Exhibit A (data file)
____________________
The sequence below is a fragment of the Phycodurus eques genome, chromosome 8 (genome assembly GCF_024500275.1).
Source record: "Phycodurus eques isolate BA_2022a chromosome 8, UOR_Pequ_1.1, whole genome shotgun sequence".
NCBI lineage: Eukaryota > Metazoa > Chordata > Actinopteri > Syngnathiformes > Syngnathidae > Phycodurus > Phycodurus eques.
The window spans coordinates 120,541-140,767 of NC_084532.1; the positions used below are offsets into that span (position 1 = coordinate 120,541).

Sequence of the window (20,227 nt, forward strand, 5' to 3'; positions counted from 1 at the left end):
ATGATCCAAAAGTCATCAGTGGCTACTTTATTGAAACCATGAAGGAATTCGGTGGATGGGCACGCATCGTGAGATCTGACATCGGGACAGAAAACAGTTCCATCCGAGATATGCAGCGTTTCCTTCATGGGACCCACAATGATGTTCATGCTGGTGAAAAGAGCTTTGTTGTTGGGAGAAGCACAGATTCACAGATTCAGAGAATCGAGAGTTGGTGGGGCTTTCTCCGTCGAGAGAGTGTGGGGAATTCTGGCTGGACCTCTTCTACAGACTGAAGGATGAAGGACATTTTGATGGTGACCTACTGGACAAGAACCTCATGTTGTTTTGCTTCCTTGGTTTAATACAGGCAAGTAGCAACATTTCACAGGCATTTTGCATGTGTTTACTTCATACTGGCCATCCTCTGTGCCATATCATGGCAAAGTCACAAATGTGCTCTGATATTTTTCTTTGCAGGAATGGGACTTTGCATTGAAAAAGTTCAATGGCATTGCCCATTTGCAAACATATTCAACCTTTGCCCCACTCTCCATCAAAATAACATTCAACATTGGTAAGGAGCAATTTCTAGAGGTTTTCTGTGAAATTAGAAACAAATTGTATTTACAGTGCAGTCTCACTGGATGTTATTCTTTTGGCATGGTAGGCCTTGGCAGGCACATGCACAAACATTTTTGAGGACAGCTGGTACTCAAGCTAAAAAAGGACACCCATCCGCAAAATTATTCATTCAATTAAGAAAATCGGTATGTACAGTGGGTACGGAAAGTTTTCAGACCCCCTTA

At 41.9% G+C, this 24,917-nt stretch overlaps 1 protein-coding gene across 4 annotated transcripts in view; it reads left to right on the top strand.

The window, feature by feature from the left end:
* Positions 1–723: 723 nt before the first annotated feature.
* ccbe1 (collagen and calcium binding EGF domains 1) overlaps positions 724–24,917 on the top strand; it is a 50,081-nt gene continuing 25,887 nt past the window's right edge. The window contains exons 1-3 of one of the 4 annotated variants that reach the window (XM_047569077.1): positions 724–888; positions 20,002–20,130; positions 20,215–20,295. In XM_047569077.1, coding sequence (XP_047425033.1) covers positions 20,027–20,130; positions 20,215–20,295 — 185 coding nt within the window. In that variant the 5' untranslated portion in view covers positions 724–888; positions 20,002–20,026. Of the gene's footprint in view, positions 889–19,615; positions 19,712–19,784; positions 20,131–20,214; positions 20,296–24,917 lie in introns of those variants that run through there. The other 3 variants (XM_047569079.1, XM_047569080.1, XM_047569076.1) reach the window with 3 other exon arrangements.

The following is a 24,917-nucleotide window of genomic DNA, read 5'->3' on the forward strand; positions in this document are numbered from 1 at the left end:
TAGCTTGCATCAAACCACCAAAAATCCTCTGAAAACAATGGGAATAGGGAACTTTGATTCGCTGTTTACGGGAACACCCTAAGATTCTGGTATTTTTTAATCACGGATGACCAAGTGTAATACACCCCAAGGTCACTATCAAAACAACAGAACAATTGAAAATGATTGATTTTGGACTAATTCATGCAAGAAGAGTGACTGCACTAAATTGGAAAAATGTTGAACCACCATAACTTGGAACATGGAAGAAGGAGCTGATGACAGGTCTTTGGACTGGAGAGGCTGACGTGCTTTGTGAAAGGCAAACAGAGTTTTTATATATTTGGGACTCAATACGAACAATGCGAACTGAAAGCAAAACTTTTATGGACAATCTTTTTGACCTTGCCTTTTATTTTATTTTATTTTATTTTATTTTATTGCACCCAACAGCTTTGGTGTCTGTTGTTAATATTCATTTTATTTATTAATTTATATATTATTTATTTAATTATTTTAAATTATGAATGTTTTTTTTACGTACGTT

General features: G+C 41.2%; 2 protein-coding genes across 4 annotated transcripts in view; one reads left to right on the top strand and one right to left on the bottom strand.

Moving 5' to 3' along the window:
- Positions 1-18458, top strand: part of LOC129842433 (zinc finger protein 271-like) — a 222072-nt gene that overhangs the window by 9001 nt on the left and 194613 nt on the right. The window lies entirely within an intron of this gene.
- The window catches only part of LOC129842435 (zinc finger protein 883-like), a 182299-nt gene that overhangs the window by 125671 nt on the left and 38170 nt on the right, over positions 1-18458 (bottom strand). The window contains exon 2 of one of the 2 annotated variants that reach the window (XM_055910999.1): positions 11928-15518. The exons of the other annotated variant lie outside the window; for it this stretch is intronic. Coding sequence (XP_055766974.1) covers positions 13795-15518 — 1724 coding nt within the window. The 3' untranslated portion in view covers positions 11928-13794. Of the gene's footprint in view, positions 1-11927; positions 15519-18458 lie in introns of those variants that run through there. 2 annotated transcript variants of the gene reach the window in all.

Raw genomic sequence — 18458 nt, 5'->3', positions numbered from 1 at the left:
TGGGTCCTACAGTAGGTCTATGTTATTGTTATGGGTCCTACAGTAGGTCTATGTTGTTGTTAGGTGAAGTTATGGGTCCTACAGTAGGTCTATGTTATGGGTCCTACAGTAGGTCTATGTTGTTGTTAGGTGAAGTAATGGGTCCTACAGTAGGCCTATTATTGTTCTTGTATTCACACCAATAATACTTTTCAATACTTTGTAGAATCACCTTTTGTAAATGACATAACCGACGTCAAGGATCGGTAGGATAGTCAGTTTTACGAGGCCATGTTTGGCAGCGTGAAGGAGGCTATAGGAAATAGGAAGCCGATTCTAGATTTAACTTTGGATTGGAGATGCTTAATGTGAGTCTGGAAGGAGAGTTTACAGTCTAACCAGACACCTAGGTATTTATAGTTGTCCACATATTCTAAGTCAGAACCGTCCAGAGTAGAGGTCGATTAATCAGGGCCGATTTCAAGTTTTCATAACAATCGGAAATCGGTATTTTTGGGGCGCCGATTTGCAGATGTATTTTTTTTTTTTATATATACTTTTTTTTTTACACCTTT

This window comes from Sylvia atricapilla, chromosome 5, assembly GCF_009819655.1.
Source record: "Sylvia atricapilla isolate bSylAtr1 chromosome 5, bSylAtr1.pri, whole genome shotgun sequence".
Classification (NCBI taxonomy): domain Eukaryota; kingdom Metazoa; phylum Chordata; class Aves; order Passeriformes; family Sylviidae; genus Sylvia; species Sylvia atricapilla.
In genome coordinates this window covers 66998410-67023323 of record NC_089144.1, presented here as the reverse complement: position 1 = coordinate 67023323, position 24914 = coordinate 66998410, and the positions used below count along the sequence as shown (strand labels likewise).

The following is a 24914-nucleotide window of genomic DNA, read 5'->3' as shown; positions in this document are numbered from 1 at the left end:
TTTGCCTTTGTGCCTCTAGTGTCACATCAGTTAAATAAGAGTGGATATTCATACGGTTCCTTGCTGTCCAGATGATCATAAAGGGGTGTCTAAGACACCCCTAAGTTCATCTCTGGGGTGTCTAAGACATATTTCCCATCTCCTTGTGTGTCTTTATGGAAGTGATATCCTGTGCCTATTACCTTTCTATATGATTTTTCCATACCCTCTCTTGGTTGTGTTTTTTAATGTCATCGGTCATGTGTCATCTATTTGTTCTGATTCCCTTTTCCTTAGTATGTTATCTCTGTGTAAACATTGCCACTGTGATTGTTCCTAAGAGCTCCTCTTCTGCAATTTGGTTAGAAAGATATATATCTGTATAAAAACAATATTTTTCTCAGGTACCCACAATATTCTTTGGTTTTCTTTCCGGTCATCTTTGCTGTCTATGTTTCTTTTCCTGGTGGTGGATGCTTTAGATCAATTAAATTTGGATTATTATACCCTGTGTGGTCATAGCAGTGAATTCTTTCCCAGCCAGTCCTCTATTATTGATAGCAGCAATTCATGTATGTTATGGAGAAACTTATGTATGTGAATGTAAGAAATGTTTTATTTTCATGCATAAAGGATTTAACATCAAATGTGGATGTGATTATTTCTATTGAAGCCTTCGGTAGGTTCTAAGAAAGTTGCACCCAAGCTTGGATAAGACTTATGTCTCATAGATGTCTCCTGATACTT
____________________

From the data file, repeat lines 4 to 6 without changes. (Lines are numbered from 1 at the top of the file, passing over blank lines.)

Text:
The window spans coordinates 120,541-140,767 of NC_084532.1; the positions used below are offsets into that span (position 1 = coordinate 120,541).

Sequence of the window (20,227 nt, forward strand, 5' to 3'; positions counted from 1 at the left end):
ATGATCCAAAAGTCATCAGTGGCTACTTTATTGAAACCATGAAGGAATTCGGTGGATGGGCACGCATCGTGAGATCTGACATCGGGACAGAAAACAGTTCCATCCGAGATATGCAGCGTTTCCTTCATGGGACCCACAATGATGTTCATGCTGGTGAAAAGAGCTTTGTTGTTGGGAGAAGCACAGATTCACAGATTCAGAGAATCGAGAGTTGGTGGGGCTTTCTCCGTCGAGAGAGTGTGGGGAATTCTGGCTGGACCTCTTCTACAGACTGAAGGATGAAGGACATTTTGATGGTGACCTACTGGACAAGAACCTCATGTTGTTTTGCTTCCTTGGTTTAATACAGGCAAGTAGCAACATTTCACAGGCATTTTGCATGTGTTTACTTCATACTGGCCATCCTCTGTGCCATATCATGGCAAAGTCACAAATGTGCTCTGATATTTTTCTTTGCAGGAATGGGACTTTGCATTGAAAAAGTTCAATGGCATTGCCCATTTGCAAACATATTCAACCTTTGCCCCACTCTCCATCAAAATAACATTCAACATTGGTAAGGAGCAATTTCTAGAGGTTTTCTGTGAAATTAGAAACAAATTGTATTTACAGTGCAGTCTCACTGGATGTTATTCTTTTGGCATGGTAGGCCTTGGCAGGCACATGCACAAACATTTTTGAGGACAGCTGGTACTCAAGCTAAAAAAGGACACCCATCCGCAAAATTATTCATTCAATTAAGAAAATCGGTATGTACAGTGGGTACGGAAAGTTTTCAGACCCCCTTA